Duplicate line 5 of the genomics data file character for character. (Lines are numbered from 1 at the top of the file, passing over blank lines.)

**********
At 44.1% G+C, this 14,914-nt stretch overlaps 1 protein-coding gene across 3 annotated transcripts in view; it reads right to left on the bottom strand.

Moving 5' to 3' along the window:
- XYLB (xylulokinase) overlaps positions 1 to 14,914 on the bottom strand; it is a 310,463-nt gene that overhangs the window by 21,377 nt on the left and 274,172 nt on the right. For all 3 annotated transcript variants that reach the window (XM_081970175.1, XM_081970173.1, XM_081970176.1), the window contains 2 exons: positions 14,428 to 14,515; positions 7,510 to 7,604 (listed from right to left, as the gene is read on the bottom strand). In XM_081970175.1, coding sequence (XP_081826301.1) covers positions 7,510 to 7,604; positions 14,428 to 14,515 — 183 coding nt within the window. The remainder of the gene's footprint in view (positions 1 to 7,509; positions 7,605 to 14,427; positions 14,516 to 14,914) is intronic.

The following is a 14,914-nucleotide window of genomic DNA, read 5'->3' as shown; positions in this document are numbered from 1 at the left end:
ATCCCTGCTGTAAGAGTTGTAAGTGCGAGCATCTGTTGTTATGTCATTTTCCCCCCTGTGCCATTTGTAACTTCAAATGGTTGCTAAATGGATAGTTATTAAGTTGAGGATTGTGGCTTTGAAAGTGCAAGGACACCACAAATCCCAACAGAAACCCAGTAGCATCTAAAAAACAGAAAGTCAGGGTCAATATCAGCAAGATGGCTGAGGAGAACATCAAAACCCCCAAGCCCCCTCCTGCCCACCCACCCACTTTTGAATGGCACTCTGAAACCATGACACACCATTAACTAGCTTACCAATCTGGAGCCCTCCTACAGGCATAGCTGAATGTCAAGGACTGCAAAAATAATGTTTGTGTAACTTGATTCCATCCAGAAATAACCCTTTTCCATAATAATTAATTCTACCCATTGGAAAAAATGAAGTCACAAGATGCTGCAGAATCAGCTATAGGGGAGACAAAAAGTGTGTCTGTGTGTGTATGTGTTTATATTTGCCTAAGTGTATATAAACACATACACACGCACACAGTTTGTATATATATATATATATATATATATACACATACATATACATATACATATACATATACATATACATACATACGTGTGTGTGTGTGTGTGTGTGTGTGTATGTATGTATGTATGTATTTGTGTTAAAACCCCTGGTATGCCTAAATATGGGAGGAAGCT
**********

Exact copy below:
ATCCCTGCTGTAAGAGTTGTAAGTGCGAGCATCTGTTGTTATGTCATTTTCCCCCCTGTGCCATTTGTAACTTCAAATGGTTGCTAAATGGATAGTTATTAAGTTGAGGATTGTGGCTTTGAAAGTGCAAGGACACCACAAATCCCAACAGAAACCCAGTAGCATCTAAAAAACAGAAAGTCAGGGTCAATATCAGCAAGATGGCTGAGGAGAACATCAAAACCCCCAAGCCCCCTCCTGCCCACCCACCCACTTTTGAATGGCACTCTGAAACCATGACACACCATTAACTAGCTTACCAATCTGGAGCCCTCCTACAGGCATAGCTGAATGTCAAGGACTGCAAAAATAATGTTTGTGTAACTTGATTCCATCCAGAAATAACCCTTTTCCATAATAATTAATTCTACCCATTGGAAAAAATGAAGTCACAAGATGCTGCAGAATCAGCTATAGGGGAGACAAAAAGTGTGTCTGTGTGTGTATGTGTTTATATTTGCCTAAGTGTATATAAACACATACACACGCACACAGTTTGTATATATATATATATATATATATATACACATACATATACATATACATATACATATACATATACATACATACGTGTGTGTGTGTGTGTGTGTGTGTGTATGTATGTATGTATGTATTTGTGTTAAAACCCCTGGTATGCCTAAATATGGGAGGAAGCT